New York The guy on the other end of Vincent D'Onofrio's cell phone has no idea how much trouble he's in.
"If you think I'm joking, you haven't dealt with me before," the actor bellows into his receiver like a bear whose winter nap has been interrupted.
"I'll be there soon, you know. And if I look you in the eye and I know you're lying, there's gonna be hell to pay," D'Onofrio says, straightening his 6-foot-3 frame.
The offending party, a publicist from Los Angeles, has apparently not stunned D'Onofrio with his skill promoting one of the actor's latest offerings, "Steal This Movie."
D'Onofrio, who stars and is executive producer of the biopic on '60s radical Abbie Hoffman, wants more actors corralled, more posters, more hoopla.
A choice selection of expletives later, D'Onofrio hands the phone to a worried-looking publicist. Then he levels his gaze at a newcomer.
"You can't write about this," he says. "I'll kill you."
D'Onofrio a character actor who's chiseled a career playing off-the-wall losers, alien-possessed farmers and random misfits then bursts into a deep laugh.
"Honest to God, it's not like I'm banking on 'Steal This Movie' to make my career," he says. "I've got a career, thank you very much. But if you're going to get involved in a project with me, then do your job right. Right? That's it. That's all I'm asking."
Forgive D'Onofrio his snit fit. This is, after all, a guy who puts his own body on the line for his films ever since he debuted in "Full Metal Jacket" by gaining 70 pounds.
"He's an artist, in the best sense of the word," says "Steal This Movie" director Robert Greenwald. "He commits to the creative process, wherever it takes him, whatever the toll it will take. He just won't let go of the muse."
D'Onofrio's muse is an odd lady. He's gone from playing a lovesick fisherman in "Mystic Pizza," to a bumbling Mob accountant in "Feeling Minnesota," to a young Orson Welles in "Ed Wood."
So far, his most notorious role is the intergalactic cockroach who slips on very awkwardly the skin of an unlucky farmer to battle Will Smith in "Men in Black."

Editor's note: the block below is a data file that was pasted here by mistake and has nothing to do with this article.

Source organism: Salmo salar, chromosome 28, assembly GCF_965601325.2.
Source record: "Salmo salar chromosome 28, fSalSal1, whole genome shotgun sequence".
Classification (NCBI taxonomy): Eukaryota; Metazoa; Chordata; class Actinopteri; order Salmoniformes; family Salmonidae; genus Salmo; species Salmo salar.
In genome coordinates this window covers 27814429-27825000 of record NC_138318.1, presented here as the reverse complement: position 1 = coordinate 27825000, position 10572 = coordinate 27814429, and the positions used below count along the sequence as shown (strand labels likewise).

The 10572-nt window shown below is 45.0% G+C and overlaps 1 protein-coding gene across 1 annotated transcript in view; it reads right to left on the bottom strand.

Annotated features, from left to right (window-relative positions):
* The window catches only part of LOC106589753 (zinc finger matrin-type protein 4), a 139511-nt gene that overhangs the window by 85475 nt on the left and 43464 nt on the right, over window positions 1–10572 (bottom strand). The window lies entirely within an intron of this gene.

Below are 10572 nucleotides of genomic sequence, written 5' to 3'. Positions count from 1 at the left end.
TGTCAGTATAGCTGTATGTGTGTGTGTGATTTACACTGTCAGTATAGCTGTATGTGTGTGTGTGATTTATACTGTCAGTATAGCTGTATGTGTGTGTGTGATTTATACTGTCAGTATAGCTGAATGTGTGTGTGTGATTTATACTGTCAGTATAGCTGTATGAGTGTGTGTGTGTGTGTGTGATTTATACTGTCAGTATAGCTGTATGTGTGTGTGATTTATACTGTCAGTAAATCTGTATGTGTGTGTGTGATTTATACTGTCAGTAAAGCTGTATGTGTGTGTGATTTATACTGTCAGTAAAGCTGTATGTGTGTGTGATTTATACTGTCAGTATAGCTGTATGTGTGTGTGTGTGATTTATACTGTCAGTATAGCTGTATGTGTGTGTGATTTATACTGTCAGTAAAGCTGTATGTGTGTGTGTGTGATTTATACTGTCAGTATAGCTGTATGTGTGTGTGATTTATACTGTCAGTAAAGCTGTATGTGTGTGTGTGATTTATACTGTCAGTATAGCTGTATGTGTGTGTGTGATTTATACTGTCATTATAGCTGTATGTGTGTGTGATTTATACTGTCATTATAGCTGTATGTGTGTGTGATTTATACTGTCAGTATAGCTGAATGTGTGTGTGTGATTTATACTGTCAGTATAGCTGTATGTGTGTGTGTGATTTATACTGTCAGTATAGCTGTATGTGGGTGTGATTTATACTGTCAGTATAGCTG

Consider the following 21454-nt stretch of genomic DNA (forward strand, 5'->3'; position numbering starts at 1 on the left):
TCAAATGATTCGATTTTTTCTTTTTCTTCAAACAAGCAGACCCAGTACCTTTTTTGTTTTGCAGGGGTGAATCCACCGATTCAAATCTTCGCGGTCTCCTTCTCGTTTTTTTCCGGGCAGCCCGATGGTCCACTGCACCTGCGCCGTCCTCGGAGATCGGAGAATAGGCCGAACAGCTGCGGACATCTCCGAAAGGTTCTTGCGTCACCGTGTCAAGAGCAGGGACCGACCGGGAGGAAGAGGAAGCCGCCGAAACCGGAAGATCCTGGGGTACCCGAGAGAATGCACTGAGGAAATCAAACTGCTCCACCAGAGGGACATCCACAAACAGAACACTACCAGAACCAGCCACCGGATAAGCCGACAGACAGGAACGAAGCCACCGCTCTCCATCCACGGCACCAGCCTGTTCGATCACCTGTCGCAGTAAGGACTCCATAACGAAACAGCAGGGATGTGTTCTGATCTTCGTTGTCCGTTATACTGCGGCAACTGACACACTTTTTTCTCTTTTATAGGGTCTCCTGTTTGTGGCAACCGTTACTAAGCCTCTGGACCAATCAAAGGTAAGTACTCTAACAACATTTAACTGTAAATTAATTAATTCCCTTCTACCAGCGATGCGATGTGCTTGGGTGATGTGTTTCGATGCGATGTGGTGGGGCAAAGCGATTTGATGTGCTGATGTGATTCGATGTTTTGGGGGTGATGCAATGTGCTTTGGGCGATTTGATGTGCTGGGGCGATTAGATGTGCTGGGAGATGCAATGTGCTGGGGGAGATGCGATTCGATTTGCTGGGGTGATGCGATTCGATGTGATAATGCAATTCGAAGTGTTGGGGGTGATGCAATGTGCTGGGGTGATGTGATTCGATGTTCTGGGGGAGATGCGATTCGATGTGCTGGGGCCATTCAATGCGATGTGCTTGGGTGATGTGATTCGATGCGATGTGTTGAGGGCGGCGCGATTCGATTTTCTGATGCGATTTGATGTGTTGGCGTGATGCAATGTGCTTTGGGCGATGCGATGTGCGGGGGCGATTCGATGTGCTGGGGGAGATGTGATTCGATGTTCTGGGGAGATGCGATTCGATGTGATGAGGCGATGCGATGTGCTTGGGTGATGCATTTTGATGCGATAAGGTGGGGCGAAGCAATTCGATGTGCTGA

"I don't have to worry about box office receipts," D'Onofrio says happily. "It's not like the studio guys sit around and say, 'We've got to put out a D'Onofrio movie this year!' I'm allowed to jump around and be eclectic."
These days, he's taking oddness to a new high. In addition to portraying a counterculture peacenik, D'Onofrio goes medieval in "The Cell" as a serial killer who drowns and bleaches his victims.
"At least it shows my diversity as an actor," he laughs. "At least it does that. I'm not sure it's a great plan of the studios, but that's not my business."
His business, he says, is looking "for stories that I can dive in, places that I haven't been before. The only thing you can be sure of is that I will continue to act. That's the thread that connects my work."
Born in New York and reared in Hawaii, Colorado and Miami, the 41-year-old D'Onofrio cut his teeth at New York's American Stanislavski Theatre, dabbling in stage work and student films.
During down times, he was a bouncer at clubs and a bodyguard for such notables as Yul Brynner and Robert Plant.
By the time Stanley Kubrick picked him to play a chubby, whacked-out recruit in 1987's "Full Metal Jacket," D'Onofrio realized that the key to success was to transform his towering presence.
"I can change my size so much. I can look like a whole different guy," he says, still chunky from having gained 40 pounds for an upcoming movie with Val Kilmer.
"I think it really comes down to not being a really good actor and needing to be confident that my persona suits the part. When I walk down the street in real life, the vibe that I give off has got to suit the characters that I'm playing."
And what characters they've been. Look for him in "The Player," "Mr. Wonderful," "The Whole Wide World," "Dying Young," "The Newton Boys," "Strange Days," "The Thirteenth Floor" and even "Stuart Saves His Family."
Ask him how he views these smaller, supporting roles and D'Onofrio chuckles. "The first thing you have to know is that you have to look at a story like it's a canvas, like a painting. It's like Character Acting 101."
Lesson One: "You have to realize where your character is within the structure of the story. Maybe it's like a splash of yellow paint in one corner of the composition of the painting," he says.
"You don't want to shine too bright and you don't want to shine too little. You want to be the perfect splash of yellow paint to let the whole composition work correctly."
Lesson Two: "You can never become something that you're not. You can never become a person that you're playing," he says. "All you can do is put yourself, your soul, who you are, into that circumstance.
"The minute you start to try and become something that you're not, it goes in the direction of faking, of pretending. That's good for sketches, but not good for drama."
His impromptu lesson over, D'Onofrio picks up his cell phone, says good-bye and prepares to get back to work: It's time to knock heads with Los Angeles again.